The ACLU claims the law intended to increase registration doesn't allow states to ask applicants for extra documents. It also says that motor vehicle clerks don't tell people renewing existing licenses that they need to provide the documents, leaving them under the mistaken impression that their registration is complete when they leave the office.



Turkish court issues arrest warrant for Muslim cleric
Criminal Law Updates | 2016/08/04 17:55
A court in Turkey issued a formal warrant Thursday for the arrest of U.S.-based Muslim cleric Fethullah Gulen, who the government accuses of being behind the failed July 15 coup that left more than 270 people dead.

The state-run Anadolu news agency said an Istanbul-based court issued the warrant for "ordering the July 15 coup attempt."

The government says Gulen, a former ally of President Recep Tayyip Erdogan who lives in self-imposed exile in Pennsylvania, masterminded the failed coup attempt by renegade officers in Turkey's military and wants him extradited to Turkey. Gulen has denied involvement or prior knowledge of the coup attempt.

Ankara has not yet made a formal extradition request, but the arrest warrant could be the prelude. Washington has asked for evidence of the cleric's involvement, and has said the extradition process must be allowed to take its course.

Anadolu said the court issued the warrant over a number of accusations, including an "attempt to eliminate the government of the Turkish Republic or to prevent it from carrying out its duties."

More specifically, Anadolu said the court based the arrest warrant on accusations the coup plotters tried to assassinate Erdogan, kidnapped Chief of Staff Gen. Hulusi Akar and other military officers, bombed parliament and killed police and civilians who resisted.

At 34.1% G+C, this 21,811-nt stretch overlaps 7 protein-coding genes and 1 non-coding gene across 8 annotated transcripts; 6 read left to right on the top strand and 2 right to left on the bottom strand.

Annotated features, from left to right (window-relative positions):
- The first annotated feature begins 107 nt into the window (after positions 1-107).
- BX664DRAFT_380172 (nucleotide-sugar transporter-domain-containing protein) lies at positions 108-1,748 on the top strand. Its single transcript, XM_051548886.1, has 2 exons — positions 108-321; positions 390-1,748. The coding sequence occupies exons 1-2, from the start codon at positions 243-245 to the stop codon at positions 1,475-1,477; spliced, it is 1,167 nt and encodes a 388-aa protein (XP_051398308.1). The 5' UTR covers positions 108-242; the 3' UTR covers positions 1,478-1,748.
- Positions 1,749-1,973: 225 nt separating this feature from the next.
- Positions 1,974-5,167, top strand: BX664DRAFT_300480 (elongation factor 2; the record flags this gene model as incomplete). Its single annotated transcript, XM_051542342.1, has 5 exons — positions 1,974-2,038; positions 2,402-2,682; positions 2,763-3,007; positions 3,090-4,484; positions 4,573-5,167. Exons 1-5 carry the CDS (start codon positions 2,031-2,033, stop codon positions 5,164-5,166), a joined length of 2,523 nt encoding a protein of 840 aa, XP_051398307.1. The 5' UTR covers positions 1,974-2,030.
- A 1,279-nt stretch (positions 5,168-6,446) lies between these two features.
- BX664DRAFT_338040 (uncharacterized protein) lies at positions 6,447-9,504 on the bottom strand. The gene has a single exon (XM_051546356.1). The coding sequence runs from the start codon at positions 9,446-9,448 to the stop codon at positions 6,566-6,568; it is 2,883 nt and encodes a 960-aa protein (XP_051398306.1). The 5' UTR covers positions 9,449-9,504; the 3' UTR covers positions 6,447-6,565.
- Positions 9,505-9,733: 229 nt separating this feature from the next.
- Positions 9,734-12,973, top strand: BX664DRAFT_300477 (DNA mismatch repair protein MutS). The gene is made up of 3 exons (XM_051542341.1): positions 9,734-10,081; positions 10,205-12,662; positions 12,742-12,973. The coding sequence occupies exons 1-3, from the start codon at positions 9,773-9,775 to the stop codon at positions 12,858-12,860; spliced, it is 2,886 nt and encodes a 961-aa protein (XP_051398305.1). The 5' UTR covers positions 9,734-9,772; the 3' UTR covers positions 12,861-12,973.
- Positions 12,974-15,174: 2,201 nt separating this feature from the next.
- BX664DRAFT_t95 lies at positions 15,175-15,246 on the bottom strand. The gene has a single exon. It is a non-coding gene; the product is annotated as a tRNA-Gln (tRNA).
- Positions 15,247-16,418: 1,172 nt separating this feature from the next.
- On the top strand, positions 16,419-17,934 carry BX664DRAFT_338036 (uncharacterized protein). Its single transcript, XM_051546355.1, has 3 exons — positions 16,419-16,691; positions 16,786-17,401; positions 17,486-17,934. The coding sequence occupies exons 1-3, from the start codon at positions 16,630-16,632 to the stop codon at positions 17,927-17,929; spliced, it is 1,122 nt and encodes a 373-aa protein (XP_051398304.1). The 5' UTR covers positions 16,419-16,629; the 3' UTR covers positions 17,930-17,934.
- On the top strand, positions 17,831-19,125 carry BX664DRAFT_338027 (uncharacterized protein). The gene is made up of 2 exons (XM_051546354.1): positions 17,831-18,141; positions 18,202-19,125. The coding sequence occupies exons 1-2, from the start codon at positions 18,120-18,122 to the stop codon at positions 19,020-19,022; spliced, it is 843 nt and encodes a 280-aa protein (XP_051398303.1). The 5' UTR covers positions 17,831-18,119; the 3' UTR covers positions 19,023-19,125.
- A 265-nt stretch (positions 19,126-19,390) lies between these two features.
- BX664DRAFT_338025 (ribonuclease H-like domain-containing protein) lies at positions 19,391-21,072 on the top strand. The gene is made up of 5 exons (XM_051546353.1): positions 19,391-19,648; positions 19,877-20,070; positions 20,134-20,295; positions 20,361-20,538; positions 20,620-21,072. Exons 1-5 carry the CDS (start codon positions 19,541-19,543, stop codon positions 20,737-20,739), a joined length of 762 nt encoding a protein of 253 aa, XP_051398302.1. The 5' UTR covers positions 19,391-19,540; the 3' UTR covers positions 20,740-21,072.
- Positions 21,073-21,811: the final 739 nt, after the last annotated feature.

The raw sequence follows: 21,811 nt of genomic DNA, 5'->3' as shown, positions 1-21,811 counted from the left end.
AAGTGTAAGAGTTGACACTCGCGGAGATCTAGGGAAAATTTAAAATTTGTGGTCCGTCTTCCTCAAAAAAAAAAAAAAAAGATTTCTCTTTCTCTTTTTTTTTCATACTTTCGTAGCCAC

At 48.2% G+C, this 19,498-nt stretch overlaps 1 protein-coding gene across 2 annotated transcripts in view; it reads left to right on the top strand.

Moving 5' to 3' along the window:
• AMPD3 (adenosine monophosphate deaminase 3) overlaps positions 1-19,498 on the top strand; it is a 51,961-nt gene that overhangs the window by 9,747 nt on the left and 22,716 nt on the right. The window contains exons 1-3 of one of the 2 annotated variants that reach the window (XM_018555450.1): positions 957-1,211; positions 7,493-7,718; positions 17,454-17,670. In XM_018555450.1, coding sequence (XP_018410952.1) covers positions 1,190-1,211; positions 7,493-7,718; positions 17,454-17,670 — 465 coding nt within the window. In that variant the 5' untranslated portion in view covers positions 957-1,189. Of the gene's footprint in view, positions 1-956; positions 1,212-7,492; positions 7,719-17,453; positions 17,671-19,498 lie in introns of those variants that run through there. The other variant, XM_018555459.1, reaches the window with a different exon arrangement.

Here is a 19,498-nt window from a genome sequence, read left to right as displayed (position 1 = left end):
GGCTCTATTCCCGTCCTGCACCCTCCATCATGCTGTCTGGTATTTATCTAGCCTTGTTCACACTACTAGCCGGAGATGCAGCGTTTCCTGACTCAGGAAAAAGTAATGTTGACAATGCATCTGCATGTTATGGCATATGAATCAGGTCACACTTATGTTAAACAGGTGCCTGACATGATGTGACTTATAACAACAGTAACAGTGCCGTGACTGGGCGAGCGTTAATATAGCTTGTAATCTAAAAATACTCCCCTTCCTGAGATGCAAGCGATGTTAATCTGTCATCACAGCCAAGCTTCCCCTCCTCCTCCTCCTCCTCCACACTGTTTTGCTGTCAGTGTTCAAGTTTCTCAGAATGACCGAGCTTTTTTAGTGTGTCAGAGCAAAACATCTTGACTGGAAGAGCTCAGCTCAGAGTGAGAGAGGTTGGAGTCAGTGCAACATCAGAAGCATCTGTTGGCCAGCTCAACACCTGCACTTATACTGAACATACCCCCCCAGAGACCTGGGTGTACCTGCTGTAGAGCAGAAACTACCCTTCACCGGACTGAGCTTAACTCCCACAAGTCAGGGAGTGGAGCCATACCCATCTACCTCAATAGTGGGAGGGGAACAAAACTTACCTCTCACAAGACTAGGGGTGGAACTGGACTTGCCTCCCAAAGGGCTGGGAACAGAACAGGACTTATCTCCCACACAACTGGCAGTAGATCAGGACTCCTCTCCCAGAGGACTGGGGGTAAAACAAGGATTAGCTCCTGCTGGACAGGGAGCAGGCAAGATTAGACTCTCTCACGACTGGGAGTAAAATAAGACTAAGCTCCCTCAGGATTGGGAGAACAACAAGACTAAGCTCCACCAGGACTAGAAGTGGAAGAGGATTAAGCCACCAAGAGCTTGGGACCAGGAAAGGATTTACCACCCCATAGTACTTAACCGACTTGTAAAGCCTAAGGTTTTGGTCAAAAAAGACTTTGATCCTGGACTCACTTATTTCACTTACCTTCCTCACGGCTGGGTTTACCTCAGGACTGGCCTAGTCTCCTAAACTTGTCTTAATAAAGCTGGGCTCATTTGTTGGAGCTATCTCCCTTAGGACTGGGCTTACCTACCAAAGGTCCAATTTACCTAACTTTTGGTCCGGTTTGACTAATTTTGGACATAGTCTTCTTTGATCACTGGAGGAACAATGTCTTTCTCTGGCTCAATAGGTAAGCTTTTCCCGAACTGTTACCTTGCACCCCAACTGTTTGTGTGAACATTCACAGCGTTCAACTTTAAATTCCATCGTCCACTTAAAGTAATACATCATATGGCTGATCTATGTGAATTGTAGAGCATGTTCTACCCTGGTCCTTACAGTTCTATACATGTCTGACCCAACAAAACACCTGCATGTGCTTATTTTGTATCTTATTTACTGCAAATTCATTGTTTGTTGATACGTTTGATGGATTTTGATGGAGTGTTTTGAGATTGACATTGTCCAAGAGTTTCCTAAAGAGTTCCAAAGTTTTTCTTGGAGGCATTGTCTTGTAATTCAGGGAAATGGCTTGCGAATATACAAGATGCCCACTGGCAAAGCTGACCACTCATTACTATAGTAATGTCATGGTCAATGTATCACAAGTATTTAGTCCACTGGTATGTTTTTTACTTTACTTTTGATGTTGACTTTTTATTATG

"It has been understood without a doubt that the attempted coup was an activity of the terror organization and that it was carried out with the orders of its founder, suspect Fethullah Gulen," Anadolu quoted from the court decision.



Appeals court delay requested in ex-Virginia governor's case
Criminal Law Updates | 2016/07/21 16:48
Prosecutors have asked a federal appeals court to delay action for 30 days on a U.S. Supreme Court ruling in former Virginia Gov. Bob McDonnell's corruption case — to allow both sides time to analyze it.

The Richmond Times-Dispatch reportsthe U.S. Attorney's Office said the motion filed jointly Thursday proposes that parties file a briefing schedule or update the 4th Circuit Court of Appeals on discussions after 30 days.

McDonnell was convicted in 2014 of doing favors for a wealthy businessman in exchange for more than $165,000 in gifts and loans.

The Supreme Court overturned McDonnell's conviction in June, saying his actions were distasteful but didn't necessarily violate federal bribery laws. The case was returned to the lower court to decide whether there's enough evidence for another trial.


Obama's power over immigration drives Supreme Court dispute